Even during the pandemic, the Friends of Petrie Island (FOPI) turtle conservation initiatives continued.
Petrie Island — located in Orleans (East end of Ottawa) — was purchased in the late 1950s by the Grandmaitre family. In the 1960s, they used it as a cooperative sand extraction operation, which ended in 2002. The sand operation increased the amount of sand on the island which in turn increased the turtle nesting areas.
Historically, an abundant amount of different turtle species could be seen basking and found nesting in
the area. The most common turtles found at Petrie are Snapping, Map and Painted Turtles. There have also been sightings of Blanding’s and Musk (Stinkpot) Turtles!
FOPI know the importance of turtle conservation and have supportive volunteers. Petrie is a special area because it is considered a Class 1 wetland and a significant area of natural and scientific interest (ANSI). FOPI has studied and monitored turtle basking and nesting patterns for years and continues to focus on projects to increase suitable turtle habitat and create safer areas for them.
For example, basking logs were set up and tied down to prevent movement during seasonal flooding. Turtle crossing signs were also put up to reduce turtle road mortality. FOPI also works on restricting boating activities, fishing and protecting the shoreline.
Another important role FOPI plays is the environmental educational aspect where they host guided tours and naturalist programs focusing on local flora and fauna. The most popular naturalist program is of course the turtle themed one! They host a special day called Turtle Day and have turtle specialists like David Seburn, the Freshwater Turtle Specialist from the Canadian Wildlife Federation.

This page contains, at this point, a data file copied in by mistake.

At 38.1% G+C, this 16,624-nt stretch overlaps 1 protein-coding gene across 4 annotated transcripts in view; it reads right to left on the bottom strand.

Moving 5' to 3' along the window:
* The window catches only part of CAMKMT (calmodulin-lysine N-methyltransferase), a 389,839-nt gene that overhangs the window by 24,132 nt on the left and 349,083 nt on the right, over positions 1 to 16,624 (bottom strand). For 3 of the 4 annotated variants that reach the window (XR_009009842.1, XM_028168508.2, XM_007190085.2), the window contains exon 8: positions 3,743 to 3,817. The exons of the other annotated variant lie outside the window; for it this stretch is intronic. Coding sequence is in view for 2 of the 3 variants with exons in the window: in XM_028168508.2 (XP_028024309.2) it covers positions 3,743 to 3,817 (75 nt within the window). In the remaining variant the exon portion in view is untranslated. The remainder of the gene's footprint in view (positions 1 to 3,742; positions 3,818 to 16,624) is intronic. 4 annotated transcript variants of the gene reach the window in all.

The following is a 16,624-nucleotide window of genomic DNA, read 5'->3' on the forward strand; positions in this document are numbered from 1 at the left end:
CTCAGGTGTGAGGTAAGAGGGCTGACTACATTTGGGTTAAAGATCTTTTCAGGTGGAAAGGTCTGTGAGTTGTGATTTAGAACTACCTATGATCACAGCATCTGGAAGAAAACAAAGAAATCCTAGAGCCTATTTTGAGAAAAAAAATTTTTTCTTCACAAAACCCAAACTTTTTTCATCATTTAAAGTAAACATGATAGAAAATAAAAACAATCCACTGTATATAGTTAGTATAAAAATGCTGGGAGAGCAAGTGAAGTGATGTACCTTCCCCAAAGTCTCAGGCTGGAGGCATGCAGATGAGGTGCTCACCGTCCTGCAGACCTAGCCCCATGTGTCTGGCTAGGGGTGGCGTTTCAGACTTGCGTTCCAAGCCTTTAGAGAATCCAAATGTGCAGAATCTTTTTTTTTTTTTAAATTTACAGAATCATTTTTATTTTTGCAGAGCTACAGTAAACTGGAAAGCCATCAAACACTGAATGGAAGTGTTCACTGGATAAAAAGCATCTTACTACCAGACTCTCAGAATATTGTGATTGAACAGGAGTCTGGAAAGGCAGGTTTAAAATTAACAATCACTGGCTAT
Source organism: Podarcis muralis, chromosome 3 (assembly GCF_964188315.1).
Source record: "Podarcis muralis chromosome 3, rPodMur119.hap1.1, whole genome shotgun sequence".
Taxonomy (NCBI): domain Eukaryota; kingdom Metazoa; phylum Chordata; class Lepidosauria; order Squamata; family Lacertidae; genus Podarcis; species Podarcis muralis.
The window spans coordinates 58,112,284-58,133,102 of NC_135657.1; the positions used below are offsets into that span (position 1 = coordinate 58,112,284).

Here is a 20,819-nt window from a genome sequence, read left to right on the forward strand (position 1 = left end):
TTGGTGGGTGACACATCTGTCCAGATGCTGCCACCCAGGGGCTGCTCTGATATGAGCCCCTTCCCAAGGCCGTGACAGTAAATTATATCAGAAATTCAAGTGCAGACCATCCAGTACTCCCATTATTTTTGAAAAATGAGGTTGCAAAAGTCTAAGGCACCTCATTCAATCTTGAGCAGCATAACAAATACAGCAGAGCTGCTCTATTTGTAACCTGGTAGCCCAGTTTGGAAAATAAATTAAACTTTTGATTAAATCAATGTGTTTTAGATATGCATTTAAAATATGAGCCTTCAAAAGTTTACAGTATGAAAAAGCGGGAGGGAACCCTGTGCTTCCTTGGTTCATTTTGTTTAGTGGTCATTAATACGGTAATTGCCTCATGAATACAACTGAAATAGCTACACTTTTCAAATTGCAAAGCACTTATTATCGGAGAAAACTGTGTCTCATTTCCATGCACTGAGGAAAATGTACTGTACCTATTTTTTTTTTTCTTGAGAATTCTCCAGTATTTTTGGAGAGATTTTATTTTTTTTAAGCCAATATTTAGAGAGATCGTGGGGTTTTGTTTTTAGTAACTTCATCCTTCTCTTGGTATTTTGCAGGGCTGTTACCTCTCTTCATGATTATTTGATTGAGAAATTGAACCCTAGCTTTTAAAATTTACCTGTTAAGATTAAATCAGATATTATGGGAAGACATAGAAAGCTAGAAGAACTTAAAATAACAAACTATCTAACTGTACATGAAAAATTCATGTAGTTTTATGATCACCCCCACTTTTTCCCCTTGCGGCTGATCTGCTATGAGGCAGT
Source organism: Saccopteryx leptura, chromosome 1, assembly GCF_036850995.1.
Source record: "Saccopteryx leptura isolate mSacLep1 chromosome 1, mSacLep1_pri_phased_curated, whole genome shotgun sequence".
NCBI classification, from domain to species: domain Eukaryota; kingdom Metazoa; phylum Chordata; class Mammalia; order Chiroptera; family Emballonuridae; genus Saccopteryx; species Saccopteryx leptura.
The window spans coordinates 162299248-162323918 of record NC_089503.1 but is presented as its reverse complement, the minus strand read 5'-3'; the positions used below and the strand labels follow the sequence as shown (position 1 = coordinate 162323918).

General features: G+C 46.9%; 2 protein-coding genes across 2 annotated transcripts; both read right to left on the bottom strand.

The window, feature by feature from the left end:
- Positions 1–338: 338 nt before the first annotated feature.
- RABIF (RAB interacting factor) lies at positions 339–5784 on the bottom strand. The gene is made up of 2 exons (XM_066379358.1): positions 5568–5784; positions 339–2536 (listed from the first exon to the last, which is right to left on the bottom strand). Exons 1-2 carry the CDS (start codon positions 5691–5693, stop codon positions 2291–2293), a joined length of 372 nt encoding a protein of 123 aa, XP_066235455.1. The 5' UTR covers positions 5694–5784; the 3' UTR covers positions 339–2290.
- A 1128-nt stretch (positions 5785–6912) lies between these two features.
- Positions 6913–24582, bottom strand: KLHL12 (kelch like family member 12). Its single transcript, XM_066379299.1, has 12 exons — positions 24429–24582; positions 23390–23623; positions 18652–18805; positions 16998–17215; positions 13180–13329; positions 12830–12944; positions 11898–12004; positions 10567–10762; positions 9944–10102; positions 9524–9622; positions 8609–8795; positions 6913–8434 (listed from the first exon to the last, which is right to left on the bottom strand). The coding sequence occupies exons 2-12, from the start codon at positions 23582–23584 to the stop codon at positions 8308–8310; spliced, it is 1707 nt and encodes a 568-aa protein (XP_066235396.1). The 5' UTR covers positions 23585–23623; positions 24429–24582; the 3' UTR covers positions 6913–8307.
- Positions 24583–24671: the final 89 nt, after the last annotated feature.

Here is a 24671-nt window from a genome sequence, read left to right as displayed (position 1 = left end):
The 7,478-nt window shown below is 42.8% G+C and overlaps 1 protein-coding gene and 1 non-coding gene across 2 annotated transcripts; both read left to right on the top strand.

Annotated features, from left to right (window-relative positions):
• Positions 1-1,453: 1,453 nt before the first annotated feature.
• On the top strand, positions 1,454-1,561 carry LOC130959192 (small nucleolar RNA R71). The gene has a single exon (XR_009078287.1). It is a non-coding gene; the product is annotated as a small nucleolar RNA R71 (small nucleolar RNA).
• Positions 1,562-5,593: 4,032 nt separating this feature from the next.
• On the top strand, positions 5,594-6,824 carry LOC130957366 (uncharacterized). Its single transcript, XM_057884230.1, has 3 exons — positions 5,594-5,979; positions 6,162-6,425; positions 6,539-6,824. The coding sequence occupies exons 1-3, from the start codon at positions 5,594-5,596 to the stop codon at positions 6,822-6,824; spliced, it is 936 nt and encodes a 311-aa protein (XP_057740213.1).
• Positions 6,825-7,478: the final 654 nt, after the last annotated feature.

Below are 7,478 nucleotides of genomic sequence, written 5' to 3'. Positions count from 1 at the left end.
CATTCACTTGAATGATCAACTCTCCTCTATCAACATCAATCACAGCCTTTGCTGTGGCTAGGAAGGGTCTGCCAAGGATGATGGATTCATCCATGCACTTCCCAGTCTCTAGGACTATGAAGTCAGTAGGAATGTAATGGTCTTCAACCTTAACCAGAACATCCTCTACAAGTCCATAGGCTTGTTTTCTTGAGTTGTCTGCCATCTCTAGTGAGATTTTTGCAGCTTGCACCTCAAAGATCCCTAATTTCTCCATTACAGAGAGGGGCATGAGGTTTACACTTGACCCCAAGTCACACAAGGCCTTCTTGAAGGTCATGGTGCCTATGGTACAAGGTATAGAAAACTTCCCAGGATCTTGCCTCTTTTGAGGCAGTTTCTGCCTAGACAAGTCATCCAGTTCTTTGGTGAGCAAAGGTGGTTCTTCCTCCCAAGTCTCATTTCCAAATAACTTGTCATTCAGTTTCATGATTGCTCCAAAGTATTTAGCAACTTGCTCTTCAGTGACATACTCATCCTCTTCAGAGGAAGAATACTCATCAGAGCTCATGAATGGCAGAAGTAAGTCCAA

Turtle outreach and education is vital because Ontario turtle species face challenges including human disturbance and habitat loss. During the pandemic there has been an increase of visitors and an interest in learning about turtle conservation. There has also been an increase in volunteers which helped collect data and rescue turtle nests that have been partially predated by skunks, foxes and raccoons. FOPI makes sure the turtle eggs are protected until hatched and can be released.
I have been actively involved with FOPI turtle conservation initiatives as a returning volunteer and am now currently a summer staff member. I am also a member of the Canadian Conservation Corps (CCC) and was part of Group 6 “The Pack”. During my CCC placement at the Ucluelet Aquarium I assisted with keeping aquariums clean, catching marine invertebrates (that were released back into the Pacific
ocean), salmon monitoring, sea star wasting disease and microplastic surveys. I have been able to use transferable field skills from that experience such as nature interpretation and attention to details while collecting turtle data and searching for nests.